Working in a partnership has been extremely helpful when developing this particular resource. We were able to really explore who the different audiences might be and how a community might function and benefit from having access to such a diverse range of collections. We discussed moderation and how it would be handled across the partnership. We have looked at community management and its value in helping to develop this service, and the partners have had to look at how they can integrate new ways of working into their existing practices. The project has enabled staff in the partner museums to share their ideas, hopes and fears around servicing an on-line community, and this communication will become more important as the service beds in and becomes more widely used. Built-in metrics to the application will also enable the museums to quickly see activity on their own site as well as across the partnership and be able to respond more rapidly to user interactions. This element of the project has been helped by a sense of shared success and shared risk amongst the partners.


In a project of this size and scope, it is important to develop a legacy strategy that includes sustainability and evaluation, as well as sharing of experiences and learning with the wider sector. This project has been designed to be sustainable once it launches, without a central project team in place. Each partner will be responsible for maintaining its own content, and partners can communicate any content or technical issues via Basecamp and in face-to-face meetings – processes have been put into place before the ‘official’ end of the project to ensure that this communication happens in as efficient and supportive a way as possible. Technical SLAs are also in place to support the partners with the applications and to service any issues that may arise. A project evaluation will happen six to nine months after the launch to allow the project to bed in and become more widely used.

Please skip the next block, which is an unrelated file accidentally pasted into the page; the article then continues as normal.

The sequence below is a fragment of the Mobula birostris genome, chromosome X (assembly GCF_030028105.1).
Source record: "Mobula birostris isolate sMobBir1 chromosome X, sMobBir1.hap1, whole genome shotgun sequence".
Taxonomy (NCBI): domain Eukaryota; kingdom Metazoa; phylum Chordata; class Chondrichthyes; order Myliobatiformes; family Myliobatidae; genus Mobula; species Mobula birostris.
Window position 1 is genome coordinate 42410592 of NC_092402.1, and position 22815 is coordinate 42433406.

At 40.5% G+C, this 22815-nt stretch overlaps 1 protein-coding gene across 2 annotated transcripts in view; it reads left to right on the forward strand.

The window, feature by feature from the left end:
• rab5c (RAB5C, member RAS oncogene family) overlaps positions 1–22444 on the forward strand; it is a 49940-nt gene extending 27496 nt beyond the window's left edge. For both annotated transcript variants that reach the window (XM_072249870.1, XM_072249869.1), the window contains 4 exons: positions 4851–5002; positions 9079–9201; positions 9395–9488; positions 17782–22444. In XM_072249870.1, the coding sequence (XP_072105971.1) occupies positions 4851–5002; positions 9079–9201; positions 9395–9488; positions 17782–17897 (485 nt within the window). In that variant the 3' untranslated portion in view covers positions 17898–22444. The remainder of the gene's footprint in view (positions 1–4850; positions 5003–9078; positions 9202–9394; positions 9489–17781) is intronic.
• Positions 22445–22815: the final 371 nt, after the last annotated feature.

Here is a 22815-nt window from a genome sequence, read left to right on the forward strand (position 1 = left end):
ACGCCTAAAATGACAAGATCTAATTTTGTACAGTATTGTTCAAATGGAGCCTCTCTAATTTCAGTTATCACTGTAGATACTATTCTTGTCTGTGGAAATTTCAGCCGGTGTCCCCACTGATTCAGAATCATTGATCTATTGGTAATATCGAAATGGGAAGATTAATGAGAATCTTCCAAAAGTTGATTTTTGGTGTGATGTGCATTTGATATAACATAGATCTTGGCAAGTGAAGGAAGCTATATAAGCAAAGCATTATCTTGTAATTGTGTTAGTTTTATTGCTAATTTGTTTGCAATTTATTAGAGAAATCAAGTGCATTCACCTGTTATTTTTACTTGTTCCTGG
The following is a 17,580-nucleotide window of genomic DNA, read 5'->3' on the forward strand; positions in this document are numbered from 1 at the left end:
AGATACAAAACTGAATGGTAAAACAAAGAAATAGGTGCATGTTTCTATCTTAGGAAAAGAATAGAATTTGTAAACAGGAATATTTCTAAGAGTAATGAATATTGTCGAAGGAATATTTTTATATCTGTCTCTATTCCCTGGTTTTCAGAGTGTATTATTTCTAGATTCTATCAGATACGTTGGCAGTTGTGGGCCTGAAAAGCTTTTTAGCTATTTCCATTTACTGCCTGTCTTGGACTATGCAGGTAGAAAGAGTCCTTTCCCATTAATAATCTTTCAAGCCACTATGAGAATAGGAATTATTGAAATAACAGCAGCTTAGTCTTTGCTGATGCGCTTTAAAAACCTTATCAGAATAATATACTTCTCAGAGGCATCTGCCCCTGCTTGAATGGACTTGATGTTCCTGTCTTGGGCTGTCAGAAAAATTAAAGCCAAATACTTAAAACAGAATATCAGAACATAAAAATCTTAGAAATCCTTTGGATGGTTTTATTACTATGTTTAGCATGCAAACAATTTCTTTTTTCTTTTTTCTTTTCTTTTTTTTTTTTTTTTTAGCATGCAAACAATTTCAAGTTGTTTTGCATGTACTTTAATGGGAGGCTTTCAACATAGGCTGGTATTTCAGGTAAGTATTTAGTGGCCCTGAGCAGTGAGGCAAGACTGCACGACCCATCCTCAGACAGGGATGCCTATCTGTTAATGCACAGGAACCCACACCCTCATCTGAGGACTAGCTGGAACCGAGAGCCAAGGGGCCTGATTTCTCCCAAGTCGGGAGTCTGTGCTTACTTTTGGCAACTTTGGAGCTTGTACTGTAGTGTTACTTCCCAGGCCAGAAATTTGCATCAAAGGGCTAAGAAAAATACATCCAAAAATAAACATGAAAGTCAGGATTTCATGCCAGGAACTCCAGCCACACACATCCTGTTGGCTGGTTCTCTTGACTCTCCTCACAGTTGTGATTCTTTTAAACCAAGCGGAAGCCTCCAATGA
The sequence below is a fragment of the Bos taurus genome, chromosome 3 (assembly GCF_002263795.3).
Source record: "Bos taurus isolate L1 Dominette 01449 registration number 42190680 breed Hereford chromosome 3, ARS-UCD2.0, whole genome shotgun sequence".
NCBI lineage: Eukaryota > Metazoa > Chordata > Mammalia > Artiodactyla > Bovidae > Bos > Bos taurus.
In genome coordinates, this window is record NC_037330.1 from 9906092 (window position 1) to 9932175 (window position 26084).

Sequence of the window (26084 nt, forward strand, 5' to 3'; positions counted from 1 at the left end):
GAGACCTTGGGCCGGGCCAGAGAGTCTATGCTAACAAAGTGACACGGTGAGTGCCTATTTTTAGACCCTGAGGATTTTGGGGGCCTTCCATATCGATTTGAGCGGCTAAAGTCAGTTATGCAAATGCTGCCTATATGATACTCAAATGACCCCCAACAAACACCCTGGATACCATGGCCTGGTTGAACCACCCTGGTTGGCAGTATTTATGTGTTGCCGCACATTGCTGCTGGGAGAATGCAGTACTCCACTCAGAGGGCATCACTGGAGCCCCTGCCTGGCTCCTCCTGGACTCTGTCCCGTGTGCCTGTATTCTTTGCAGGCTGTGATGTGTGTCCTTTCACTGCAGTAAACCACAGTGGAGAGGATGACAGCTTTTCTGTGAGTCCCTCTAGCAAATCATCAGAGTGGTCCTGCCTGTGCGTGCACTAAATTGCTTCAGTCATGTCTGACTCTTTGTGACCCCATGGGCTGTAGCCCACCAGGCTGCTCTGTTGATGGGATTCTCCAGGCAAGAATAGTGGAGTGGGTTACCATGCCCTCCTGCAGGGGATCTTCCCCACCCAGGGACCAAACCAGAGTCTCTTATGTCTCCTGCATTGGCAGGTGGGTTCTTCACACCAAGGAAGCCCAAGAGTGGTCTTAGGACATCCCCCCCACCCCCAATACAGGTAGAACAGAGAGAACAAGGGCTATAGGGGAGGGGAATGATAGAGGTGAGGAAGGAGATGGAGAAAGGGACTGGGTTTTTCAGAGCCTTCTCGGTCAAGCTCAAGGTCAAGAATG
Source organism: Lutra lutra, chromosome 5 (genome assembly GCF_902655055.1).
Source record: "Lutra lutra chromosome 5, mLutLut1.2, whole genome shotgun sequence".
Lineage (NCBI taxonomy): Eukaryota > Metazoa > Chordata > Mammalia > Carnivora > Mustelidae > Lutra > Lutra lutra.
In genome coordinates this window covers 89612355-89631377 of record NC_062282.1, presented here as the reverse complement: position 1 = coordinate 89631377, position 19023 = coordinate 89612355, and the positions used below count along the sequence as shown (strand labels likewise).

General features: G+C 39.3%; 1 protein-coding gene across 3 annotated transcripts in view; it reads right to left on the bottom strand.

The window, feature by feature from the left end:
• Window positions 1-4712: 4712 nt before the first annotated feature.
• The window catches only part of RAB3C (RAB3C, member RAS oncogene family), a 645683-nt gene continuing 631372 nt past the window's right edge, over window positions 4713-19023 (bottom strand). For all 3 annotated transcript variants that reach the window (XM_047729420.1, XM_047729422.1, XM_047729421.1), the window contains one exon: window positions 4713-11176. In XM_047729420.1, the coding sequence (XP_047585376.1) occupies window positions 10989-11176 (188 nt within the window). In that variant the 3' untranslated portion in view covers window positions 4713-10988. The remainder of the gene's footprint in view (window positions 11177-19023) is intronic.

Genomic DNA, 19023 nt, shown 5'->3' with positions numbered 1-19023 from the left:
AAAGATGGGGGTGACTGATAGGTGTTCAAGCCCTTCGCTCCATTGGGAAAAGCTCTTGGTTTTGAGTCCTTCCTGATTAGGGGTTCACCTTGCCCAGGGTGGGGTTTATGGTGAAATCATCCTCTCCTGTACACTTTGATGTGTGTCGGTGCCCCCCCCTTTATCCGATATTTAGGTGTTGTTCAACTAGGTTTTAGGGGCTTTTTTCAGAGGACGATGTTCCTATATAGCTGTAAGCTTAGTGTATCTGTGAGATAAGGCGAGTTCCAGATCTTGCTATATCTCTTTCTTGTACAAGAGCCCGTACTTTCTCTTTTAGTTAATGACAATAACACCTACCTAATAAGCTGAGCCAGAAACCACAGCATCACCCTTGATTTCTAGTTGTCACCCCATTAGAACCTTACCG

NMOLP has been a unique management experience. It has been an incredibly complex project to manage due to the scope of the resources created, the number of stakeholders involved, and the need for institutional collaboration on a new scale.There have been many positives and much learning for the participating museums on how to work both across museums and inter-departmentally. As the project director, I have had to draw on and develop many strategies to ensure its success. It required a combination of using tried and tested project management methodologies as well as developing great diplomacy skills and tact. It’s about understanding how to be a project leader and hold a vision for the project, and how to utilise the people in your partnership to best effect. It’s about negotiation and compromise and gaining consensus to keep the project moving forward. My experience has not been easy, but it is immensely rewarding when it all comes together.


Creative Spaces:


National Portrait Gallery


Sir John Soane Museum

Natural History Museum

Wallace Collection

British Museum

Royal Armouries:

Imperial War Museum



National Portrait Gallery


Sir John Soane Museum

Natural History Museum

Wallace Collection

British Museum

Royal Armouries

Imperial War Museum

Cite as:

Royston, C., A Guide to Managing a Large Multi-Institutional Project in the Cultural Sector. In J. Trant and D. Bearman (eds). Museums and the Web 2009: Proceedings. Toronto: Archives & Museum Informatics. Published March 31, 2009. Consulted